I understand swap is like an extention to RAM and is mostly used when the amount of free memory is below a certain threshold - which can be set with vm.swappiness in /proc/sys/. Swap can also be used for hibernation, like virtual memory on Windows.

I've come across this answer which tells a bit more about swap and how it can be used to reduce memory usage, or like disk cache:

Swap is useful because applications that aren't being used can be stored on disk until they are used. Then they can be "paged in" and run normally again. While it is not in memory, though, the OS can use that memory for something else, like disk cache.

But apart from these, what is swap used for? If I never (theoretically) run out of available memory, and don't use hibernation, would there be any downsides to having no swap? Would there be any performance improvements? Longer disk lifespan?

  • This doesn't really answer your question so I'm putting it as a comment here: other than for hibernation, you never need a swap partition. You can apt-get install dynamic swap by installing the swapspace package. This package automatically ads more swap when you need it and cleans up swap files when you don't need it. Sep 30, 2020 at 14:35

3 Answers 3


If you have enough RAM and never use hibernation, swap is completely useless.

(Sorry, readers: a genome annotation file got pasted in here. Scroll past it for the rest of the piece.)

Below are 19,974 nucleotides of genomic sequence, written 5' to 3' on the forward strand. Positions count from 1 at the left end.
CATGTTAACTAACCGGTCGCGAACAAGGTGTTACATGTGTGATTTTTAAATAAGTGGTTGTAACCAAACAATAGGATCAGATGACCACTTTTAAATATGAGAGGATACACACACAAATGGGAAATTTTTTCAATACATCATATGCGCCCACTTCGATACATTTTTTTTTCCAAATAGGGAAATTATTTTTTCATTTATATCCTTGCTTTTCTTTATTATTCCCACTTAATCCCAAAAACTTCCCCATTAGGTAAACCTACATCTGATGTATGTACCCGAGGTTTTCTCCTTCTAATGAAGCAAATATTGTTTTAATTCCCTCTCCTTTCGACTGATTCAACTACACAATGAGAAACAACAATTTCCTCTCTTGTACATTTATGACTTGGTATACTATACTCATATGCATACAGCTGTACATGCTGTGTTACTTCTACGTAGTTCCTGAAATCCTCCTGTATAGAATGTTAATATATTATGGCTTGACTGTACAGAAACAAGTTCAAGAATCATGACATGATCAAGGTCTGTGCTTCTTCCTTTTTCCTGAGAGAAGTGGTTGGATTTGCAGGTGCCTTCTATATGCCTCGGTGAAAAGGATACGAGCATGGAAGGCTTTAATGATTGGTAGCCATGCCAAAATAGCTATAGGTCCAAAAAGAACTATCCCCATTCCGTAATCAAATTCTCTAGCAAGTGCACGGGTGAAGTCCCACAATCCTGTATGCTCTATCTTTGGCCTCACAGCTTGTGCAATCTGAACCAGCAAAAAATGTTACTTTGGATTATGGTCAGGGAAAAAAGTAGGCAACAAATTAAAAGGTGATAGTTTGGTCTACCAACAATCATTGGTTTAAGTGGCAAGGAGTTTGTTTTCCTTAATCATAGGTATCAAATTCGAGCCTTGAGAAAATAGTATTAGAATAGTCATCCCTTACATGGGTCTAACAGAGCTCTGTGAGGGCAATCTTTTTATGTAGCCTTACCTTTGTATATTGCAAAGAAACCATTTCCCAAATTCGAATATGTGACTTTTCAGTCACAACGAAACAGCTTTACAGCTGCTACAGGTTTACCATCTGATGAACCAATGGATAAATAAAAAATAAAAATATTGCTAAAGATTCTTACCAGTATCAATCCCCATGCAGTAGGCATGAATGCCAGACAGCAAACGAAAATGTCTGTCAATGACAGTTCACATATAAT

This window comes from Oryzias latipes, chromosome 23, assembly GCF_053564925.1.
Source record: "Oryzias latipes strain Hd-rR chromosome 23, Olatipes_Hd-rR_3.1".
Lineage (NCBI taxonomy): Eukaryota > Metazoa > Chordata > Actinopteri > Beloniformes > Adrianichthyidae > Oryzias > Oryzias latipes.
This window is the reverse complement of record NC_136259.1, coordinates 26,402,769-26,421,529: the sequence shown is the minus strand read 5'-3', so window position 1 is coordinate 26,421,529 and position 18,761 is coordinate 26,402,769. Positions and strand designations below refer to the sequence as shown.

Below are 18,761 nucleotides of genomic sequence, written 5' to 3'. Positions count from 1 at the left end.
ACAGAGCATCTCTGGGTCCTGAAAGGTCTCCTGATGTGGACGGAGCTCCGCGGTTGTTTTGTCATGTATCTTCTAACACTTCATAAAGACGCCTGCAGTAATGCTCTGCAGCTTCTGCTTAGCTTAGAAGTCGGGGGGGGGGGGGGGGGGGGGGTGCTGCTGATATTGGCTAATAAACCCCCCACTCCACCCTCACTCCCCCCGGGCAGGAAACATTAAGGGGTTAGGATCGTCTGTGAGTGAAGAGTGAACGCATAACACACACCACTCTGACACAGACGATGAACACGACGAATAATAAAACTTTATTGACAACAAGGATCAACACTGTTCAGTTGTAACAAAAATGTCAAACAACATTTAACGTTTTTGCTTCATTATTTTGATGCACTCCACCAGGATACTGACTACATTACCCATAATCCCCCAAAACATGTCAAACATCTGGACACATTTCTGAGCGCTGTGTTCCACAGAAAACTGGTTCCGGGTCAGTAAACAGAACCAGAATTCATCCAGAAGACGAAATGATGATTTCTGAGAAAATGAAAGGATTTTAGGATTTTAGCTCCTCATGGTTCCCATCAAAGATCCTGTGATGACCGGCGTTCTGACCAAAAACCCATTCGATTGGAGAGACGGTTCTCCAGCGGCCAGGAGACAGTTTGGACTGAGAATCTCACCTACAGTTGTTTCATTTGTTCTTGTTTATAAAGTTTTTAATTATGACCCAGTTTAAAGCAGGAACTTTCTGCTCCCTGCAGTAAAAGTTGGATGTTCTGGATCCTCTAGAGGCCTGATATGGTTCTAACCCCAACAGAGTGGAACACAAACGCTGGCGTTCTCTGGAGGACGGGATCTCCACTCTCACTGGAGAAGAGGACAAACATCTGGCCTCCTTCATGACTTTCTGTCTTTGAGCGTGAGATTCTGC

In theory if some RAM pages are sent to swap, there is more RAM available for cache and the most active applications, that can slightly improve performance.

But the process of swapping itself is slow.

If you have enough RAM, or even just enough, it is more useful to install zram-config to improve performace a bit. It will create a compressed swap in RAM.


When battery in your laptop goes below a threshold, it is hibernated and shutdown. In the process of hibernation, the contents of RAM is dumped into the SWAP partition.




Edit: Post Ubuntu-18.04, Ubuntu automatically creates a swap file in root file system if a separate swap partition is not made.

Ref: https://askubuntu.com/a/1234843/1107236


It is always useful to have some swap just in case you need some extra free memory when memory pressure gets high. Also the kernel will swap out pages that have not been used for a while and this frees up more physical memory for caching file data and this should lead to better I/O performance. Finally, the underlying virtual memory subsystem behaves differently when swap is enabled and this can affect the way the kernel selects processes that need OOM'ing when memory is really tight.

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